Kentucky’s governor declared an emergency Wednesday after heavy – and potentially record-setting – rain caused widespread flooding throughout the state.
If verified, that would establish a new 24-hour rainfall record for the state, the service said. The record heading into Wednesday was 10.48 inches of rain, set in Louisville in 1997, the weather service said.
“An incredible amount of water in a very short duration unfortunately,” the weather service said.
“Please pray for Mayfield and areas of Western Kentucky impacted by significant flooding from last night’s storms,” Gov. Andy Beshear said in a news release. “We’re working to assess the damage and respond. Just like every challenge we’ve faced, we will be there for all those affected. We will get through this together.”
Mayfield still is recovering from a devastating tornado in 2021 that left at least 80 people dead in Kentucky. The tornado was one of at least 50 that struck several states that December.
Wednesday morning, the whole town was covered in water.
Officials received the first calls for assistance around 4:30 a.m., Mayor Kathy Stewart O’Nan said, and first responders began knocking on doors to help residents evacuate.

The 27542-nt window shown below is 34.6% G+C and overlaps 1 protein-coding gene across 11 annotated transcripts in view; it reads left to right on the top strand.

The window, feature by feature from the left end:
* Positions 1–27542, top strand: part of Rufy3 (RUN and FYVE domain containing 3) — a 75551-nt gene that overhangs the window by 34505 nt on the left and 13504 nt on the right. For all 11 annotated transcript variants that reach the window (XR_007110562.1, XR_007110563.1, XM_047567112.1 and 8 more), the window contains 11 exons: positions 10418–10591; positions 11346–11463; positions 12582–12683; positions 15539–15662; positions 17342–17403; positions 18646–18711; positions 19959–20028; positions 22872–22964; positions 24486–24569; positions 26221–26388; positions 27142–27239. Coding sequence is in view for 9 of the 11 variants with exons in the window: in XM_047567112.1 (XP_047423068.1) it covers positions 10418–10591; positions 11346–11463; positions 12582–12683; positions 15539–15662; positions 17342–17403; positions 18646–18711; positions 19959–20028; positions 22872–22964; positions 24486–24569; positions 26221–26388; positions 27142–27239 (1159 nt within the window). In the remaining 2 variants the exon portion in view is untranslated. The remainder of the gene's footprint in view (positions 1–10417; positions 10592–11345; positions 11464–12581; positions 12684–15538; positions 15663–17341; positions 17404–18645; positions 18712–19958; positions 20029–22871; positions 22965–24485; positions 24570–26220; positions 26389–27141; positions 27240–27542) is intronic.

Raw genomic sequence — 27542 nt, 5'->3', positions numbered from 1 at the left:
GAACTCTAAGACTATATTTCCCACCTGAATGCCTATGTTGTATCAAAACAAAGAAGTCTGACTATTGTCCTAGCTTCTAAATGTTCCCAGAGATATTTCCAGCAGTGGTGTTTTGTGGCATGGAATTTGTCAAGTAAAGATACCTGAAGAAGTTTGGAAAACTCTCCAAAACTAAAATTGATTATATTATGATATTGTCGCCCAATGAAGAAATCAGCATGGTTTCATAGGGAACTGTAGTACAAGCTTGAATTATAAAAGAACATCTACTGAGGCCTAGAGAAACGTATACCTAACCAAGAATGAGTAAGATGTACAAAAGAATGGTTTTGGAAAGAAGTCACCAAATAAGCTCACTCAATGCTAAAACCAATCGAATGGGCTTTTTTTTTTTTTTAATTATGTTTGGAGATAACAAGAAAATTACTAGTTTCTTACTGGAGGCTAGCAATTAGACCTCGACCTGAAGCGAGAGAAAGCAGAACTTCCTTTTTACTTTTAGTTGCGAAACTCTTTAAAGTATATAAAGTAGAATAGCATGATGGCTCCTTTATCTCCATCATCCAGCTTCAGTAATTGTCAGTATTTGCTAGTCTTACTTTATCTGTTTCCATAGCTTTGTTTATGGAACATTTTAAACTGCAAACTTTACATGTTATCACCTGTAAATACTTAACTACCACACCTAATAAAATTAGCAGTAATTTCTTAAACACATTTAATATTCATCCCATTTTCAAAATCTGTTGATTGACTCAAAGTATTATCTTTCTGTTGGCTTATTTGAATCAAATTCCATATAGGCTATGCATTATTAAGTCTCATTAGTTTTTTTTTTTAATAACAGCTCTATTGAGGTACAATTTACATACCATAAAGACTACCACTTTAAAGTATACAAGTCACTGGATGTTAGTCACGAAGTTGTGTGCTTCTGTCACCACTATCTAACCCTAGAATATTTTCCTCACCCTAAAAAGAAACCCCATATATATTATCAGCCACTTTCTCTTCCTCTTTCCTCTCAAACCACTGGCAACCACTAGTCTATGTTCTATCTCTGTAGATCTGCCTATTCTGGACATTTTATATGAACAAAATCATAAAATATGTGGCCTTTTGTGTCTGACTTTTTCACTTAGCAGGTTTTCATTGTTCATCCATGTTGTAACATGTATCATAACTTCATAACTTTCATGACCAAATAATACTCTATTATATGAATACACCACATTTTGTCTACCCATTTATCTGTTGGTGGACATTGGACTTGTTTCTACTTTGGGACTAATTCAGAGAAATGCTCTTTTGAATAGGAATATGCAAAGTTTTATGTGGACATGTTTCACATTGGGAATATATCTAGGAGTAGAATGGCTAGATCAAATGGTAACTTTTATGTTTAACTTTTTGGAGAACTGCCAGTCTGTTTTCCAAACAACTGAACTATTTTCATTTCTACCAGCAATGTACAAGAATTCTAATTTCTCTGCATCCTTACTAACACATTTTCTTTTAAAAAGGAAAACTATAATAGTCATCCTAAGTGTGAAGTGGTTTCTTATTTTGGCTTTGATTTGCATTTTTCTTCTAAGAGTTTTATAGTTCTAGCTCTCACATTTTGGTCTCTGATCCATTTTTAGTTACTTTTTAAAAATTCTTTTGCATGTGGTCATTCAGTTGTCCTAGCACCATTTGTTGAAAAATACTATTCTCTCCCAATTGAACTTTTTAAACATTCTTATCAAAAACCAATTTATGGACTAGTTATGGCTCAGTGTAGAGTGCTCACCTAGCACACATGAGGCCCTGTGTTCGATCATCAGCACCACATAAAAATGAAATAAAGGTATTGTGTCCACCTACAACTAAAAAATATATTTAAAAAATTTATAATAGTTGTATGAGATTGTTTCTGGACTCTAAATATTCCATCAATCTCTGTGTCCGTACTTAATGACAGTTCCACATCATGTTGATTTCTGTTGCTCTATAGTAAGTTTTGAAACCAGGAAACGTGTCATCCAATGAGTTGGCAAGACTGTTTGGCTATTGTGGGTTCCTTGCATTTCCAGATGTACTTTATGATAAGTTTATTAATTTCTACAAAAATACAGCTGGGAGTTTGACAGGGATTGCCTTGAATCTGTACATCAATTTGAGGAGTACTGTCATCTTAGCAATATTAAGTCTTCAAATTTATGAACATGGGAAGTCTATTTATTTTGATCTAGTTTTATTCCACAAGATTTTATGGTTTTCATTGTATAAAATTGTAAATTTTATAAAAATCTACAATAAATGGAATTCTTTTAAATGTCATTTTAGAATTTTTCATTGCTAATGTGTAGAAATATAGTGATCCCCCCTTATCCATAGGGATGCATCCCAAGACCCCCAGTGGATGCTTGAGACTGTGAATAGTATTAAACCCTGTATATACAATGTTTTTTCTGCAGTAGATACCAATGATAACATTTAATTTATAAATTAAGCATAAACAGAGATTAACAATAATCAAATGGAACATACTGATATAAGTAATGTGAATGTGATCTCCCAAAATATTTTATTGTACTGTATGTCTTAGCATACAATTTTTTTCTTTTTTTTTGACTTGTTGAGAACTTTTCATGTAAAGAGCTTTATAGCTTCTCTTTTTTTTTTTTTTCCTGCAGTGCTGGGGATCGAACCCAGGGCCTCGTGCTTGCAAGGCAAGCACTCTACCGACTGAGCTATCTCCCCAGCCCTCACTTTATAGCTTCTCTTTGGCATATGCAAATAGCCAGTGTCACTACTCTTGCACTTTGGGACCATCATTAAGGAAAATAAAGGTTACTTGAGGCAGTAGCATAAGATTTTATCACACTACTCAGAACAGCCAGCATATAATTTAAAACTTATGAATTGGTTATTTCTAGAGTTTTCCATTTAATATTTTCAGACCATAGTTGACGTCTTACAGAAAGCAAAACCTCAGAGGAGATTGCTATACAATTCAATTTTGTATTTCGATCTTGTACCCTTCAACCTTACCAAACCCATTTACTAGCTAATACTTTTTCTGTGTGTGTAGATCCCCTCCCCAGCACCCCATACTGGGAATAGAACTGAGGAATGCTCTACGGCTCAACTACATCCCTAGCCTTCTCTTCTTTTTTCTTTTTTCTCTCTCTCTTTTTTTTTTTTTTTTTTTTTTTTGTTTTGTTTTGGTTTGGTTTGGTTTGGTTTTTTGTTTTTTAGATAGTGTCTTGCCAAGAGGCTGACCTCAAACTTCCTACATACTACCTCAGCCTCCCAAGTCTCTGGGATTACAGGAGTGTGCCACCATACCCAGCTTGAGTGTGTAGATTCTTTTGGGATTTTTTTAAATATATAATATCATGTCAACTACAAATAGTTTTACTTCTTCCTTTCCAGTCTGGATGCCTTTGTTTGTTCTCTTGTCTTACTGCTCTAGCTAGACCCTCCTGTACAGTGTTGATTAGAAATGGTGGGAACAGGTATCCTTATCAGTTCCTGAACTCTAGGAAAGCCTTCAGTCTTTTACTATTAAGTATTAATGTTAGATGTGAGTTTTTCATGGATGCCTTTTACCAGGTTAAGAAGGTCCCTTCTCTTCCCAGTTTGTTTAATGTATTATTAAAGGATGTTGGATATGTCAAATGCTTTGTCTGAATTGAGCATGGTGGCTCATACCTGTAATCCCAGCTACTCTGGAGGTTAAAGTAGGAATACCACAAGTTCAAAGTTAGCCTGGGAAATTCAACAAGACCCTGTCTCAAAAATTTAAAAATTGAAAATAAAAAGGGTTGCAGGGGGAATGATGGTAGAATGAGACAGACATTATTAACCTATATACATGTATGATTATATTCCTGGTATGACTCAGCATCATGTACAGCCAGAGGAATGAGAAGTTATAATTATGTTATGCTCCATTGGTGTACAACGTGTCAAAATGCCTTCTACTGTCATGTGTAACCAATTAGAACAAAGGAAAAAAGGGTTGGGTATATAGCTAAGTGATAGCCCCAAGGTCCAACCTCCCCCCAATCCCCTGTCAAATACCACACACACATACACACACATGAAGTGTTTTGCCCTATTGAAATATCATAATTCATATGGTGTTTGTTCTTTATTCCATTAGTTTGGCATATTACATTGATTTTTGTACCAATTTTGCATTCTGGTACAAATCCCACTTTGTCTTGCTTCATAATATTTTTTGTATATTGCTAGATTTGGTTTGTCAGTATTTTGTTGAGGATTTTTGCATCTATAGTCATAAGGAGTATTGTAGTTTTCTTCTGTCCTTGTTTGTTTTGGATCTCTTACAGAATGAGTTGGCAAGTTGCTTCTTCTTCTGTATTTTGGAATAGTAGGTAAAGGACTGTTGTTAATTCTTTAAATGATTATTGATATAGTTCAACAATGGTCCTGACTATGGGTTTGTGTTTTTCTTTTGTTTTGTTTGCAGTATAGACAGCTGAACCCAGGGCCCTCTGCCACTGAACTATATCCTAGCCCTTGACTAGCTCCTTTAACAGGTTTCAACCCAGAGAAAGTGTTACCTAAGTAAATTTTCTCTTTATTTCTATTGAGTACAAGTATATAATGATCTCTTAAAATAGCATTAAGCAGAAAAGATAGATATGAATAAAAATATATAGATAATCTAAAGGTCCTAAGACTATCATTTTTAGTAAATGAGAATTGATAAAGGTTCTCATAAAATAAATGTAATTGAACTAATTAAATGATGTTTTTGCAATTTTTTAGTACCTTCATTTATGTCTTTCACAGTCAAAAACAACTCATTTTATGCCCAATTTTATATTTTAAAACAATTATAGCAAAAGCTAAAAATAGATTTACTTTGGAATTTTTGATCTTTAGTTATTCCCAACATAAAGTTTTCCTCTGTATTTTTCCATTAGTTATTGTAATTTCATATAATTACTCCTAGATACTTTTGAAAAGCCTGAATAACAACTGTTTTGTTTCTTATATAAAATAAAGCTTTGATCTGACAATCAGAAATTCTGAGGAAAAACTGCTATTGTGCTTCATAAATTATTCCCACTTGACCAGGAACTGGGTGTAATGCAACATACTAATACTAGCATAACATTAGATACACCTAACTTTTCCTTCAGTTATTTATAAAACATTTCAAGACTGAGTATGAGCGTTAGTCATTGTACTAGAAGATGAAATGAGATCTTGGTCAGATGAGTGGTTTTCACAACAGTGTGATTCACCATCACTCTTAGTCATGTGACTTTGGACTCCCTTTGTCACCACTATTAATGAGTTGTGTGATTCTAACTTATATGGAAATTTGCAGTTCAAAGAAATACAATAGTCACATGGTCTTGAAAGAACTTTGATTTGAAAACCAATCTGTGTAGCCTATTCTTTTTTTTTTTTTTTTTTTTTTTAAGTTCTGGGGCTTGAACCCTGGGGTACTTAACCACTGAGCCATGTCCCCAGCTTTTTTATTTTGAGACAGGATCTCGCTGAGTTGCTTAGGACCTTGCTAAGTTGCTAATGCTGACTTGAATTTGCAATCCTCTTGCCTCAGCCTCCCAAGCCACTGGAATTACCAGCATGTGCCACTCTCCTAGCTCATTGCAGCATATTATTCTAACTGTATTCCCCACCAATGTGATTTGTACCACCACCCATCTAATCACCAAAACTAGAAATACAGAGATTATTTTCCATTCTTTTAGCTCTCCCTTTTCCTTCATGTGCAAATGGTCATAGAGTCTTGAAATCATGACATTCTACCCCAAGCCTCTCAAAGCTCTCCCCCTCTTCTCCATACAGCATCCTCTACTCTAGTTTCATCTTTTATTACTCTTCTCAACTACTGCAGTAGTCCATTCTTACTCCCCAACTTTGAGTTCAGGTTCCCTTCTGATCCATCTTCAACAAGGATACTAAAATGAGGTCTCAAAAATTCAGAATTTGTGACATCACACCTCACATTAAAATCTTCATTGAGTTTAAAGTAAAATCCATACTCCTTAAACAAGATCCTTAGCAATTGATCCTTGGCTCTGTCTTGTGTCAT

The sun was shining again by Wednesday afternoon, and most roads had reopened by the evening, O’Nan said.
“By mid-morning no one had checked into a shelter, so we are counting our blessings,” the mayor said.
A ‘disaster area’
Tia Nalani Nathaniel Rhodes, who lives with her family in Mayfield, said she first noticed the neighborhood was flooding around 3 a.m. Wednesday. A nearby creek overflowed and added to the flash flooding, she said.
“The water reached the front door of my home,” Rhodes said. “The insides of many cars and trucks were also flooded and everyone’s yard furniture is floating around. Mayfield is a disaster area.”
A dozen roads were closed following the floods and others were washed out, the Graves County Sheriff’s Office said.
It urged “extreme caution” on roads with washouts, where the asphalt has broken and fallen away.
The sheriff’s office called it “major flooding like many have never seen.”
Beshear urged residents to keep themselves and their families safe.
“Remember, we can replace stuff and we can rebuild homes. We don’t want to lose any lives,” Beshear said in a video as he signed the emergency declaration.
CNN’s Taylor Ward and Jillian Sykes contributed to this report.